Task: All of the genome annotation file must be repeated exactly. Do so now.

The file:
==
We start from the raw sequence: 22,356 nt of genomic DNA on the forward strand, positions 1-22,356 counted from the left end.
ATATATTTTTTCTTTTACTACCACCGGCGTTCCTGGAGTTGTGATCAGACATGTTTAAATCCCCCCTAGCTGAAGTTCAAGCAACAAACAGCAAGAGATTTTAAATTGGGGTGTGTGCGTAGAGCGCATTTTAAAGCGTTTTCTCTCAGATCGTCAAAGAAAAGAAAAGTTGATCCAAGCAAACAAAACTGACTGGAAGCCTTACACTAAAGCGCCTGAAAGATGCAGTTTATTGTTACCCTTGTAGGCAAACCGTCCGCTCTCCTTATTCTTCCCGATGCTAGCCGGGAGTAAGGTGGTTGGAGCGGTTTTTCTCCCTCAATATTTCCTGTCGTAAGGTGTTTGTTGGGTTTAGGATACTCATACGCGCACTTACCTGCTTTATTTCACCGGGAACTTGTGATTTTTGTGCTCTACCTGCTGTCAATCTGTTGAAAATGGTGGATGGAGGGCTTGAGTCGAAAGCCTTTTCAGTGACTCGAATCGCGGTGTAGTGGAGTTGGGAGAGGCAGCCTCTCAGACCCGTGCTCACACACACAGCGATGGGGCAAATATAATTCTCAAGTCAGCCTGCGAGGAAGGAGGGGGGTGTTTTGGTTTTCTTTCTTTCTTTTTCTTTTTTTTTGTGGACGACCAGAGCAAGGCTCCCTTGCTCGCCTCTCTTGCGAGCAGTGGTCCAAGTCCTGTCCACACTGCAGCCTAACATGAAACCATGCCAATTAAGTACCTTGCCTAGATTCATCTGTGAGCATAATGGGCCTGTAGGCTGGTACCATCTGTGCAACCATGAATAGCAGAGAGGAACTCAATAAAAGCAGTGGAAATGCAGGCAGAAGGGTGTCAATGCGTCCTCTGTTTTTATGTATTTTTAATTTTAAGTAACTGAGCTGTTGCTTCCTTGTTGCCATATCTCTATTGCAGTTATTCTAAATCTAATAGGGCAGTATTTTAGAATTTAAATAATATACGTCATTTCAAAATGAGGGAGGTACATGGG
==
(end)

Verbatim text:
We start from the raw sequence: 22,356 nt of genomic DNA on the forward strand, positions 1-22,356 counted from the left end.
ATATATTTTTTCTTTTACTACCACCGGCGTTCCTGGAGTTGTGATCAGACATGTTTAAATCCCCCCTAGCTGAAGTTCAAGCAACAAACAGCAAGAGATTTTAAATTGGGGTGTGTGCGTAGAGCGCATTTTAAAGCGTTTTCTCTCAGATCGTCAAAGAAAAGAAAAGTTGATCCAAGCAAACAAAACTGACTGGAAGCCTTACACTAAAGCGCCTGAAAGATGCAGTTTATTGTTACCCTTGTAGGCAAACCGTCCGCTCTCCTTATTCTTCCCGATGCTAGCCGGGAGTAAGGTGGTTGGAGCGGTTTTTCTCCCTCAATATTTCCTGTCGTAAGGTGTTTGTTGGGTTTAGGATACTCATACGCGCACTTACCTGCTTTATTTCACCGGGAACTTGTGATTTTTGTGCTCTACCTGCTGTCAATCTGTTGAAAATGGTGGATGGAGGGCTTGAGTCGAAAGCCTTTTCAGTGACTCGAATCGCGGTGTAGTGGAGTTGGGAGAGGCAGCCTCTCAGACCCGTGCTCACACACACAGCGATGGGGCAAATATAATTCTCAAGTCAGCCTGCGAGGAAGGAGGGGGGTGTTTTGGTTTTCTTTCTTTCTTTTTCTTTTTTTTTGTGGACGACCAGAGCAAGGCTCCCTTGCTCGCCTCTCTTGCGAGCAGTGGTCCAAGTCCTGTCCACACTGCAGCCTAACATGAAACCATGCCAATTAAGTACCTTGCCTAGATTCATCTGTGAGCATAATGGGCCTGTAGGCTGGTACCATCTGTGCAACCATGAATAGCAGAGAGGAACTCAATAAAAGCAGTGGAAATGCAGGCAGAAGGGTGTCAATGCGTCCTCTGTTTTTATGTATTTTTAATTTTAAGTAACTGAGCTGTTGCTTCCTTGTTGCCATATCTCTATTGCAGTTATTCTAAATCTAATAGGGCAGTATTTTAGAATTTAAATAATATACGTCATTTCAAAATGAGGGAGGTACATGGG